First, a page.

top of page

The web designer's ultimate guide to CMS

Choosing a content management system isn't the most exciting part of building a website, but it is essential. Here's what you need to know.

Illustration by Anita Goldstein.

Profile picture of Nick Babich


7 min read

Building a new website requires a lot of creative work—you have to choose the right imagery, color system, type, and organize your website’s content in a way that communicates your message to site visitors as quickly and clearly as possible.

With so many things to do, it's relatively easy to forget to choose a content management system (CMS) that will organize and manage the content available on the website—but an effective CMS website builder can actually make the whole process of content management as painless as possible.

So in this article, we’ll answer a few popular questions website designers and creators have about CMS, like, "what is content management?" and "what is a CMS?", and explore different types of CMS and steps you need to follow to design a website with a CMS.

What we'll cover

What is a CMS?

A content management system (CMS) is an application web producers use to create and manage content for a website without using code. The elements of a CMS may vary depending on the specific platform, but usually include a content database and a user-friendly interface the website administrator can use to add, delete, and edit content on a website. Many CMS’s offer intuitive content editors that allow site administrators to create a page layout and drag and drop content in specific parts of the page.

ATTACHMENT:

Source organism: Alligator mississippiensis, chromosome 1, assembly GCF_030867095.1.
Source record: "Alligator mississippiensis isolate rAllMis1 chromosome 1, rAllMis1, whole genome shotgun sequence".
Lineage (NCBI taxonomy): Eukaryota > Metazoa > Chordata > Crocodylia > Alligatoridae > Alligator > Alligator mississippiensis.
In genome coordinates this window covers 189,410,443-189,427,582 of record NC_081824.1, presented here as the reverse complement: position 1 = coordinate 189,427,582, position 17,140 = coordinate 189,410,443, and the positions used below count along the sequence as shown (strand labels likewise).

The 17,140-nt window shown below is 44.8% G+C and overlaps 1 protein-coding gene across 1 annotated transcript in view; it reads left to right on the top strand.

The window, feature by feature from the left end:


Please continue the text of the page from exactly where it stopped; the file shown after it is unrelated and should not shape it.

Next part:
Some CMS’s also include tools for analyzing website traffic and visitor behavior, which can help site owners understand how their content is being used and identify opportunities for improvement. (Learn more about the Wix content manager.)

what is  a cms website

A CMS website, quite simply, utilizes a visual, easily navigable back-end content management system as opposed to a website that relies on code. It has five key benefits, as highlighted above.

Why use a CMS?

The primary reason to use a CMS website design is to make the web design and site maintenance processes easier and more efficient. Here are some advantages of using the CMS:

1. It saves time and doesn’t require technical expertise

The number one reason to use a CMS is to simplify backend content production processes. With a CMS, anyone, including non-technical users, can manage website information, because they don't have to dive into code to add or edit content. Instead, they complete all operations via the CMS’s user interface, allowing organizations to focus on creating good content rather than finding someone who understands how to code.

2. It improves search engine optimization (SEO)

Many CMS’s include features that can improve SEO. For example, they allow users to easily specify meta titles and descriptions for each page and create human-readable URLs for individual pages that help both site visitors and search engines understand what the page is about.

3. It optimizes performance

An efficient CMS can set your site up for growth because it makes websites more scalable. It’s designed to handle large volumes of content and large traffic, making a CMS a good choice for organizations that have a large content output, like an editorial or news site; or that expect their website to grow over time, like a corporate website with many different sections.

What are the different types of CMS?

There are several different types of content management systems (not to be confused with a design system), depending on the architecture they use and the use cases that they cover:

1. Web content management system